The Globe's got an interesting piece today about the role of creative arts in rejuvenating not only urban centers, but small towns like Hardwick, Vermont.
Clearly, bringing in artists can't by itself resuscitate places struggling with crime, loss of jobs and other woes. But currently, it's tough to attract residents who contribute to the 21st century knowledge economy without "cultural amenities such as art galleries, bookstores, theater spaces, eclectic restaurants, and live music stages," notes the article. "So the towns have set their sights on artists who can create these sorts of amenities. Some have provided financial incentives to the artists; others have fixed up sidewalks and parks to make their downtowns attractive to new galleries, theaters, and museums."
Note the streetscape improvement strategy. It's very tough to get a synergy of creative people breathing life into a declining business district, if that district isn't a physically appealing place to walk around. And that's an important point as Framingham looks to the new Amazing Things Art Center to help revitalize downtown.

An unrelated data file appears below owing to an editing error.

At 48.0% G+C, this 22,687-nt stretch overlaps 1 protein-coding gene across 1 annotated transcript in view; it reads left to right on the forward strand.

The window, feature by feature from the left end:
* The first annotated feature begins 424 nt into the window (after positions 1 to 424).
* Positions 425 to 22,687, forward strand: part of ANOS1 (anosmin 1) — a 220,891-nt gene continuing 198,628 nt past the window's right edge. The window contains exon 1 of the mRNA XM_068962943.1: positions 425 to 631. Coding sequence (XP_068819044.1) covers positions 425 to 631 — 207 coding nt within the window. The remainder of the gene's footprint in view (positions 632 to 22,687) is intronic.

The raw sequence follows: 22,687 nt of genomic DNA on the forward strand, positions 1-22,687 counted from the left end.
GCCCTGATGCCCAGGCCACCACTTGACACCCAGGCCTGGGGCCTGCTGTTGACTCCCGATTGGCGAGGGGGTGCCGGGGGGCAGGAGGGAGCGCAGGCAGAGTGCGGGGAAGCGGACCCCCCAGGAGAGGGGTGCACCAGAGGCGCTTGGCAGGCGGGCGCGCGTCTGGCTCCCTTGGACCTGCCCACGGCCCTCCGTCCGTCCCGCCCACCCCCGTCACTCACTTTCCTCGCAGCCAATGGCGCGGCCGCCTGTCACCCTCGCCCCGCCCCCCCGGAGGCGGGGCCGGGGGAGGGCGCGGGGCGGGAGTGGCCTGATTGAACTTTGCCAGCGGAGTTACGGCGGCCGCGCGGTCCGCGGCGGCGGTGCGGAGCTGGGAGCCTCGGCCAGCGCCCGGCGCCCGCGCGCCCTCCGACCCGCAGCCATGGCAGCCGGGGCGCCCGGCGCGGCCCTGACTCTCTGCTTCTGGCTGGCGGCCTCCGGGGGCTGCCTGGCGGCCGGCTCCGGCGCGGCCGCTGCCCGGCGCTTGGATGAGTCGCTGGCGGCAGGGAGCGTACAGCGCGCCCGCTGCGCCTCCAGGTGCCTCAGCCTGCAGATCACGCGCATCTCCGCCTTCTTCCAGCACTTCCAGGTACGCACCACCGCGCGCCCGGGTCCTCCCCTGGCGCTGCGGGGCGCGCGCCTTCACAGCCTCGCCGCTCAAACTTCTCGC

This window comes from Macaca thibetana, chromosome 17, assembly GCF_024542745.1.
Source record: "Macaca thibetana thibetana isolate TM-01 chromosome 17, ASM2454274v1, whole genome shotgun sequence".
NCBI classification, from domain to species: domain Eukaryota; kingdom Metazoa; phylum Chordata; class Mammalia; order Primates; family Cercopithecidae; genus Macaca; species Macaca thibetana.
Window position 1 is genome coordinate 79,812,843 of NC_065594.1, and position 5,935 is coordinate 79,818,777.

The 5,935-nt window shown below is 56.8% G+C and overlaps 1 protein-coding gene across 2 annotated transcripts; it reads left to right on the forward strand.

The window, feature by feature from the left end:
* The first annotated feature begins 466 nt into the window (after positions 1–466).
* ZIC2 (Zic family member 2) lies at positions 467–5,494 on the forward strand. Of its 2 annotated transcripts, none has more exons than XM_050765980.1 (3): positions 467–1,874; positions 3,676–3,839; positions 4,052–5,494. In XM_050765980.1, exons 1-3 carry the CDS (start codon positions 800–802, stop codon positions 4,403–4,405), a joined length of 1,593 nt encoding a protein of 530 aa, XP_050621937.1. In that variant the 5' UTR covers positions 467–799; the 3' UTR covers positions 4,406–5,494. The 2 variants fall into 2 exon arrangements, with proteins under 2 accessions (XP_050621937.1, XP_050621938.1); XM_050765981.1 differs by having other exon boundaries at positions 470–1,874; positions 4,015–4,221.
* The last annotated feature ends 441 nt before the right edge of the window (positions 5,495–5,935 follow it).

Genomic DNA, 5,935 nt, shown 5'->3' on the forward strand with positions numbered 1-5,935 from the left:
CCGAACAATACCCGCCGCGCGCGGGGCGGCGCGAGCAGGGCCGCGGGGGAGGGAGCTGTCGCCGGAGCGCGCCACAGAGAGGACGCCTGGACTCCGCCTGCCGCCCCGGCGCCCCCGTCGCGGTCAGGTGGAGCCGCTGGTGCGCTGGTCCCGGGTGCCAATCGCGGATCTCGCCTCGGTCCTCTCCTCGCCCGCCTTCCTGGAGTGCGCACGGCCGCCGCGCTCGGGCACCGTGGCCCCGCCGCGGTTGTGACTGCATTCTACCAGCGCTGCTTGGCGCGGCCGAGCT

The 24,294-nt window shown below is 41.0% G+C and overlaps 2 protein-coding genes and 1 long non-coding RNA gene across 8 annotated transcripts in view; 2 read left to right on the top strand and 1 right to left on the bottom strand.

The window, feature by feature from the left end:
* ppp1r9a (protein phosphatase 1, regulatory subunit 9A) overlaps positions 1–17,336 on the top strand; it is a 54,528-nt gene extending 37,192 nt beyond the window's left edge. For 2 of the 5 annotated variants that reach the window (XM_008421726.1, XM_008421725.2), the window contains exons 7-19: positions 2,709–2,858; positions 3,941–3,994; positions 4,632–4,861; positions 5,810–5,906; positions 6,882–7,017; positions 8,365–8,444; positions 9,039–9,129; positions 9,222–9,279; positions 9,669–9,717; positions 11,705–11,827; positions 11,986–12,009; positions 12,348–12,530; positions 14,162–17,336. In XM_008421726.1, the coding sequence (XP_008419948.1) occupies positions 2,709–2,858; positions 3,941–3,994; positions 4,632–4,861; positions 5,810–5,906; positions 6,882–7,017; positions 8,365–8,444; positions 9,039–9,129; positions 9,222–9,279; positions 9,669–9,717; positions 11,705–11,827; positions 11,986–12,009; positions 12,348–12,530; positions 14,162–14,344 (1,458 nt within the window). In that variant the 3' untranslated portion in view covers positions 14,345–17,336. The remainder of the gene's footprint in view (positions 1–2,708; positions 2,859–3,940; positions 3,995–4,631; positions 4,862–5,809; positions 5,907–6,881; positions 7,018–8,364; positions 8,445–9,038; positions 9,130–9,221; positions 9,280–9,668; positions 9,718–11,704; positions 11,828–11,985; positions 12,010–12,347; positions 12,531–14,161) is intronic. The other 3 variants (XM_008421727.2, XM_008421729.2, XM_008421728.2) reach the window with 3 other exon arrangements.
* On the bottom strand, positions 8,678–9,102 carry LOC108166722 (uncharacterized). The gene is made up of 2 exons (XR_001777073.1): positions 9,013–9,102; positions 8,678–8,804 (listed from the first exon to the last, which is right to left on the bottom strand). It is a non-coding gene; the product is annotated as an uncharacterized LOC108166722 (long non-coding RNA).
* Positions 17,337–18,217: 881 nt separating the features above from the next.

Even if the center is successful in drawing people to the area, they're not going to do anything else nearby without an environment that encourages them to do something more than go back to their cars. They won't walk from one destination to another unless it's aesthetically appealing to do so. Gaps in the facade, with buildings set back and parking lots in front; boring building fronts; blank walls; ugly sidewalks; chain link fences; car-centric street design ... all of these make pedestrians less likely to want to go from one destination to another on foot.